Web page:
When hardware details of Microsoft’s Xbox Series X were first published, the headlines were mostly about the CPU, GPU and the 16GB of GDDR6 memory. Far fewer were dedicated to what some will consider the true revelation; Microsoft’s Velocity Storage.

In a nutshell, it’s a new DirectX extension (DirectStorage), coupled with a dedicated on-CPU silicon that deals with decompression and a new proprietary memory card that delivers 2.4GBps (or 19.2Gbps) of what Eurogamer calls “guaranteed throughput”.

In comparison, Thunderbolt 3 (TB3) has a maximum theoretical throughput of 40Gbps, but we have very rarely reached anything higher than 24Gbps (or 3GBps) in our numerous reviews of external SSDs that use TB3.

What makes Velocity Storage so special is that Microsoft has worked with AMD to customize an area of the die to take care of the issue of decompression, with the help of an extension to the DirectX API. This, Microsoft believes, is revolutionary.

The ability to pair the software, hardware and a third player may well be a game-changer for businesses and allow Microsoft to extend its grip on the enterprise computing market, beyond the reach of Apple or Google.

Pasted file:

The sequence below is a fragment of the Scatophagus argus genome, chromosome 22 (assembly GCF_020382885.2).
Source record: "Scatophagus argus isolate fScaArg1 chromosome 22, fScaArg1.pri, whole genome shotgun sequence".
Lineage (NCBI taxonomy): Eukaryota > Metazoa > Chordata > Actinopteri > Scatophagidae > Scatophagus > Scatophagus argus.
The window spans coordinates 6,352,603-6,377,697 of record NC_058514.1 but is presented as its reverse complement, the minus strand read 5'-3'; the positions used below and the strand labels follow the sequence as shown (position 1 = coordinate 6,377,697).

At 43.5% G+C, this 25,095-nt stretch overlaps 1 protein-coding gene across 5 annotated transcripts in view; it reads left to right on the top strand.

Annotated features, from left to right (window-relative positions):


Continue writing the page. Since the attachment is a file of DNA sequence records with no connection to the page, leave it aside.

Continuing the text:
Beyond compression

Working either with Intel or AMD, one can imagine Microsoft will be able to tie accelerators to specific tasks or applications within Windows 10 – encryption, compression, AI or Javascript performance.

This isn’t out of the ordinary in the cloud computing market, where semi-customised processors are common. Intel, for example, acquired a company called Altera to offer programmable Xeon chips back in 2014.

However, it would be groundbreaking if Microsoft was able to call the shots in the business end-user computing market by including custom silicon in market-ready products.

For example, a workstation compatible with the Velocity Storage technology could offer faster throughput for video editing purposes – similar to Intel’s proprietary AVX-512 extensions, but more universal.

A Javascript accelerator could make Microsoft Edge Chromium far faster than the competition, but it would require new hardware – and herein lies the true business value. The concept of customized performance is so revolutionary, it may well prove to be the catalyst that sees businesses upgrade their hardware after the Windows 7 to Windows 10 migration period is over.

What about Microsoft’s cloud business Azure? It is likely compression/decompression blocks exist on CPUs to dramatically reduce the demand for storage (especially cold storage or glacier type), similar to tape.

It is inevitable that Microsoft will port its learnings from the Xbox Series X to Windows 10, to the benefit of consumer and business end users alike.

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